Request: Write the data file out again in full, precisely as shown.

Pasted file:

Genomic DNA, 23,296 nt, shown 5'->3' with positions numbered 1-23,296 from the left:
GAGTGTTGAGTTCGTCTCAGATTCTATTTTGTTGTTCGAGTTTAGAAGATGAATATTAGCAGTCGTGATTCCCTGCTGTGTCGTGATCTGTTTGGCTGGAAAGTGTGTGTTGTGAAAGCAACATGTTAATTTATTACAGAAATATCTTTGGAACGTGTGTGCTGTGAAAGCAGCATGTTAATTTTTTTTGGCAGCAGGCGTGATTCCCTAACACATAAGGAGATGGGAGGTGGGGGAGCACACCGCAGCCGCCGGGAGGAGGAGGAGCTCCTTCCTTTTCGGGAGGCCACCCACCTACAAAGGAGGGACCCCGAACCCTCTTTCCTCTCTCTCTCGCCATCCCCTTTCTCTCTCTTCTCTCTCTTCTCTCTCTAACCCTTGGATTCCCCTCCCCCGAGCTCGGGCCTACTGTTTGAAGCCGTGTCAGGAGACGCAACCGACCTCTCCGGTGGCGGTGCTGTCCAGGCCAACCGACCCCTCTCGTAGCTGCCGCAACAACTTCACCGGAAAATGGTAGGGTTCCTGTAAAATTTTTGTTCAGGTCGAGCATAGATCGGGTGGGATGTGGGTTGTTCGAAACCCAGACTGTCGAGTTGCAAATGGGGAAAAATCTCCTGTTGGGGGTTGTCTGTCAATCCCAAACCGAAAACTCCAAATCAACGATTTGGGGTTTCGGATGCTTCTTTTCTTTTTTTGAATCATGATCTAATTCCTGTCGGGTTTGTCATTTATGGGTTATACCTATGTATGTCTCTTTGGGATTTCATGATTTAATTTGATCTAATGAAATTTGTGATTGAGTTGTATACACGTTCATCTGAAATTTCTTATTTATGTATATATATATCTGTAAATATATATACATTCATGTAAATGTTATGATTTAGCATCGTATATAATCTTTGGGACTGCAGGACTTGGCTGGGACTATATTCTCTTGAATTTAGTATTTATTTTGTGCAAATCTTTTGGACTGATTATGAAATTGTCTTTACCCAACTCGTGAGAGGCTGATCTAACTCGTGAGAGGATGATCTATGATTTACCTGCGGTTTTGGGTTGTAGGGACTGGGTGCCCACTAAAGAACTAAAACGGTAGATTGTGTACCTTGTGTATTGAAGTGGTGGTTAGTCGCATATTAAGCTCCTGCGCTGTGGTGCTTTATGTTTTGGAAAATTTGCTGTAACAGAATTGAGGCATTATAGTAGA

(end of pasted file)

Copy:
Genomic DNA, 23,296 nt, shown 5'->3' with positions numbered 1-23,296 from the left:
GAGTGTTGAGTTCGTCTCAGATTCTATTTTGTTGTTCGAGTTTAGAAGATGAATATTAGCAGTCGTGATTCCCTGCTGTGTCGTGATCTGTTTGGCTGGAAAGTGTGTGTTGTGAAAGCAACATGTTAATTTATTACAGAAATATCTTTGGAACGTGTGTGCTGTGAAAGCAGCATGTTAATTTTTTTTGGCAGCAGGCGTGATTCCCTAACACATAAGGAGATGGGAGGTGGGGGAGCACACCGCAGCCGCCGGGAGGAGGAGGAGCTCCTTCCTTTTCGGGAGGCCACCCACCTACAAAGGAGGGACCCCGAACCCTCTTTCCTCTCTCTCTCGCCATCCCCTTTCTCTCTCTTCTCTCTCTTCTCTCTCTAACCCTTGGATTCCCCTCCCCCGAGCTCGGGCCTACTGTTTGAAGCCGTGTCAGGAGACGCAACCGACCTCTCCGGTGGCGGTGCTGTCCAGGCCAACCGACCCCTCTCGTAGCTGCCGCAACAACTTCACCGGAAAATGGTAGGGTTCCTGTAAAATTTTTGTTCAGGTCGAGCATAGATCGGGTGGGATGTGGGTTGTTCGAAACCCAGACTGTCGAGTTGCAAATGGGGAAAAATCTCCTGTTGGGGGTTGTCTGTCAATCCCAAACCGAAAACTCCAAATCAACGATTTGGGGTTTCGGATGCTTCTTTTCTTTTTTTGAATCATGATCTAATTCCTGTCGGGTTTGTCATTTATGGGTTATACCTATGTATGTCTCTTTGGGATTTCATGATTTAATTTGATCTAATGAAATTTGTGATTGAGTTGTATACACGTTCATCTGAAATTTCTTATTTATGTATATATATATCTGTAAATATATATACATTCATGTAAATGTTATGATTTAGCATCGTATATAATCTTTGGGACTGCAGGACTTGGCTGGGACTATATTCTCTTGAATTTAGTATTTATTTTGTGCAAATCTTTTGGACTGATTATGAAATTGTCTTTACCCAACTCGTGAGAGGCTGATCTAACTCGTGAGAGGATGATCTATGATTTACCTGCGGTTTTGGGTTGTAGGGACTGGGTGCCCACTAAAGAACTAAAACGGTAGATTGTGTACCTTGTGTATTGAAGTGGTGGTTAGTCGCATATTAAGCTCCTGCGCTGTGGTGCTTTATGTTTTGGAAAATTTGCTGTAACAGAATTGAGGCATTATAGTAGA